So many times, when abuse or harassment begins, women don’t even register it as such, because they are conditioned to endure a climate that allows these behaviors to go unchecked. The music industry is rife with environments — festivals, conferences, radio tours, backstage — where rules and regulations are tabled in favor of keeping things “fun” and “casual.”
Yes, and you always ask yourself, “Was it that bad? Will anyone care? If I say this, will I sound like an asshole? Do I sound like someone who wasn’t strong enough?” So many people will say, “Why didn’t you just learn to kick someone in the balls? Why didn’t you just be funny about it?” But I always used humor to deal with everything. I would laugh it off. That you are laughing doesn’t mean you are accepting it.
Women are encouraged not to ruin the party. To be “one of the guys.”
It’s just presented as something we have to deal with. There is no protection for musicians. There is nothing in place for women to go to their jobs. You just have to float along in the sea of what, in any other career, would be absolutely stomped out of existence. It’s not fair that musicians, particularly females, have to say, “Oh, that’s just something I have to put up with every day when I go to my job.”
When something like this happens, we often like to pass around the idea that it’s an aberration: that this doesn’t happen in smaller scenes or indie music because there is a sense of “looking out for each other.” But that couldn’t be further from the truth. Sometimes it’s worse, because smaller scenes are insular and protective of these “dirty secrets.”
I think it might even be harder for indie artists, because we feel like we have less of a voice. I think we might silence ourselves even more because we feel like we are getting the best we can get. There are so many men running around scared out of their wits, especially in the indie community. But I don’t think they should be “dirty secrets.” It shouldn’t be, “Oh, he’s a piece of shit, but it’s just his sense of humor!” or “Oh, he’s a piece of shit, but we don’t want to shake things up.” It’s a sign of how insane it is that men are afraid right now, because they have never experienced the real fear that women have had to put up with for their entire lives.
Hopefully some people are now taking stock of those assumptions and rethinking their behaviors, but there does seem to be an unhealthy focus on “paths to redemption” for the abusers, or looking for excuses for those who let it continue for so long.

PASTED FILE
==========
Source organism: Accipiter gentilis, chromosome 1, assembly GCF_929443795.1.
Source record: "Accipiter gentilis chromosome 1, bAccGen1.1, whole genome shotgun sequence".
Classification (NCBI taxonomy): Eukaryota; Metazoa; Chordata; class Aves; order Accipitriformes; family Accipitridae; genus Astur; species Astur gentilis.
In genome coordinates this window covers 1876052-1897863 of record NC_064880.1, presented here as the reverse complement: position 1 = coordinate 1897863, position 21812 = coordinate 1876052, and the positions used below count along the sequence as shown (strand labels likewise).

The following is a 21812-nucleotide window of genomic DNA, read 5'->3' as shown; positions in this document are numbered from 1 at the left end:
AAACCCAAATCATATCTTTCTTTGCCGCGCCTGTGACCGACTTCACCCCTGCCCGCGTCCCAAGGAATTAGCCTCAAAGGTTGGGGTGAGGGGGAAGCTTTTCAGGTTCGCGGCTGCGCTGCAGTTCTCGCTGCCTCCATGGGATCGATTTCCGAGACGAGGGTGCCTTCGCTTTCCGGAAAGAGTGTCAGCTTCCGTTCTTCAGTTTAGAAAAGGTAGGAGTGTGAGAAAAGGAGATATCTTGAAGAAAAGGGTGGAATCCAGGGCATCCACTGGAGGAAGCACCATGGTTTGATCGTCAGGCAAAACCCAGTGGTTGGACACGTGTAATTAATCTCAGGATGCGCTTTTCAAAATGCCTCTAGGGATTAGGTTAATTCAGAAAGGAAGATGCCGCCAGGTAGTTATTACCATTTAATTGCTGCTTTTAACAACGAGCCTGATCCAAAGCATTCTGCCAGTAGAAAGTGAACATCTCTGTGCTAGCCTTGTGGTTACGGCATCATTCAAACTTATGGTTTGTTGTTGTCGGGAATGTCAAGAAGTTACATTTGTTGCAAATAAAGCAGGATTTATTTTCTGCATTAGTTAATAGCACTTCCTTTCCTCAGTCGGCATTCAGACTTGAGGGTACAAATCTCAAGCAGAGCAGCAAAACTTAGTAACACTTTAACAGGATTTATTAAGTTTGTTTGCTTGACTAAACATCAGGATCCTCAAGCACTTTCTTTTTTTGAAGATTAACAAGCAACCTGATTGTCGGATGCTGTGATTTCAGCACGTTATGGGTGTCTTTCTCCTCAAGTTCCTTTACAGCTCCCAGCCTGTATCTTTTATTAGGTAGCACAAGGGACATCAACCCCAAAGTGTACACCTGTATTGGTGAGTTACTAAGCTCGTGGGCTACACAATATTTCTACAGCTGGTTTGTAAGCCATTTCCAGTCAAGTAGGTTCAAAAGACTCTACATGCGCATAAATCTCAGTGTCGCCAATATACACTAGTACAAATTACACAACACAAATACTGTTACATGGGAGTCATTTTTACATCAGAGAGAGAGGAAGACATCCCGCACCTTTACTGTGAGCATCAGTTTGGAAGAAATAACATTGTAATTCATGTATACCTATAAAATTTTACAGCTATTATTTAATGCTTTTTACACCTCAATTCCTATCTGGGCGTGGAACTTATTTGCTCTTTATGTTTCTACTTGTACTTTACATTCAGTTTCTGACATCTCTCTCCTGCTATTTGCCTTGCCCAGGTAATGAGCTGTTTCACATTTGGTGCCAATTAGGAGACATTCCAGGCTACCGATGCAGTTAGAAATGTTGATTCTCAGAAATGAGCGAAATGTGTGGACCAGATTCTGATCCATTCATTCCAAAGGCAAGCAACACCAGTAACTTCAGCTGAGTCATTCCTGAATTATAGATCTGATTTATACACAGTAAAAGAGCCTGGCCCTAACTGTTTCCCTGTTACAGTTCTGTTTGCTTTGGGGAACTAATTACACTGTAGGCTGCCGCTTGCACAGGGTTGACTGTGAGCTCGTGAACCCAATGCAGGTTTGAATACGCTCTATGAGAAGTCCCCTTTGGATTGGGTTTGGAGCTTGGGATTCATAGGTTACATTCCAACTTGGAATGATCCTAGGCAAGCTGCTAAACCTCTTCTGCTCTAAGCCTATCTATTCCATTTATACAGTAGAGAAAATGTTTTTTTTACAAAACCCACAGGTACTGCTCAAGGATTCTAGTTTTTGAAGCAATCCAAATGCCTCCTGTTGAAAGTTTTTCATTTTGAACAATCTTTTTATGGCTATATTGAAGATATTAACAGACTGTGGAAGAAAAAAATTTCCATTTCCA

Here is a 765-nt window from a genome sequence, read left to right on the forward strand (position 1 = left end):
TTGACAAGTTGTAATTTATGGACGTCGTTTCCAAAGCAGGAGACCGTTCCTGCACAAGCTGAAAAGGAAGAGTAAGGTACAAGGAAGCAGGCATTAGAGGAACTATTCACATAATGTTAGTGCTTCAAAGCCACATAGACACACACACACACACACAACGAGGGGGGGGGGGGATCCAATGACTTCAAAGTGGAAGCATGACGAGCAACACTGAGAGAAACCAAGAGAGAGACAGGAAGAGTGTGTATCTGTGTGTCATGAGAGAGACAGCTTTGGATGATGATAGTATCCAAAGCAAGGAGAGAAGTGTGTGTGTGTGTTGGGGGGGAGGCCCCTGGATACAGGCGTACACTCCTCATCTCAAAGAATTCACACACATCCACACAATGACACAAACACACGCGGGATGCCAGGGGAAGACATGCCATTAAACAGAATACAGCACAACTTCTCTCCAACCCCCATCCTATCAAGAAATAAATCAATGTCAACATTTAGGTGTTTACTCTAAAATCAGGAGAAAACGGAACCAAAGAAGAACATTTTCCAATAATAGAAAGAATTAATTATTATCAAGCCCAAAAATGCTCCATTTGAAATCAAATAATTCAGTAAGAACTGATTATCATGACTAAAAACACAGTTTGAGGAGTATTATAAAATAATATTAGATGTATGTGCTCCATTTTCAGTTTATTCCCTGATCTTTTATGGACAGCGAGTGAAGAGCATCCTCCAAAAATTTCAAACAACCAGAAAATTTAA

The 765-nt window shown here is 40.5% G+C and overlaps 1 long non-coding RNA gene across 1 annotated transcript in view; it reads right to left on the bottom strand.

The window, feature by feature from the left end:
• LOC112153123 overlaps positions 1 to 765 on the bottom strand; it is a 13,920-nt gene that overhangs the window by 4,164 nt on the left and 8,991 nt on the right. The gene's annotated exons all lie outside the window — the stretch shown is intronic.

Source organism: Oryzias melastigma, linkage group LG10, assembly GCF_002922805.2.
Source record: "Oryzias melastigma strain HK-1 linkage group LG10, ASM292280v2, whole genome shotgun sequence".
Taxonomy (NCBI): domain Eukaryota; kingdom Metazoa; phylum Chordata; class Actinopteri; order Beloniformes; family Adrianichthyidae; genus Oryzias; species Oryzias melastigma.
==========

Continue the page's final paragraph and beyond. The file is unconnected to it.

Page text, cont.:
Yes, and I don’t think that people realize that women are reliving trauma. Everyone is saying, “Oh, you are so empowered, you’re brave.” Well, I am so fucking upset. I don’t feel good. I feel re-traumatized again and again, and that’s what so many women are facing. I’m glad that we are talking about it, but it’s like ripping open a wound that women have been fucking covering up with superglue because we are supposed to be fucking heroes, when men could just stop being fucking pieces of shit … I don’t want these men to feel powerful anymore. I want to feel powerful.
What can we do to reset that power balance, and make sure the industry starts to change in the wake of these stories?
I think good people already know what to do and bad people can’t be changed. But what good people can do is stop accepting this. Violence shouldn’t be part of going to work. If you touch anyone inappropriately, you are an abuser. We need to start looking out for each other and we can start by calling out things that are inappropriate. I believe in redemption, but we want to talk about redemption before anyone even admits to doing something inappropriate or apologizes.
The same day the Ryan Adams story came out, there were resulting stories wondering just that: what will his path to redemption be?
Yes, “How will he go on?” Well, how will we all go on? We don’t need to be worried about the well-being of assailants. There are really no other repercussions for most of them other than dealing with a few days of Twitter. They aren’t going to jail.
What do you hope happens next?
I hope that I go back to talking about music. And I hope women feel like they don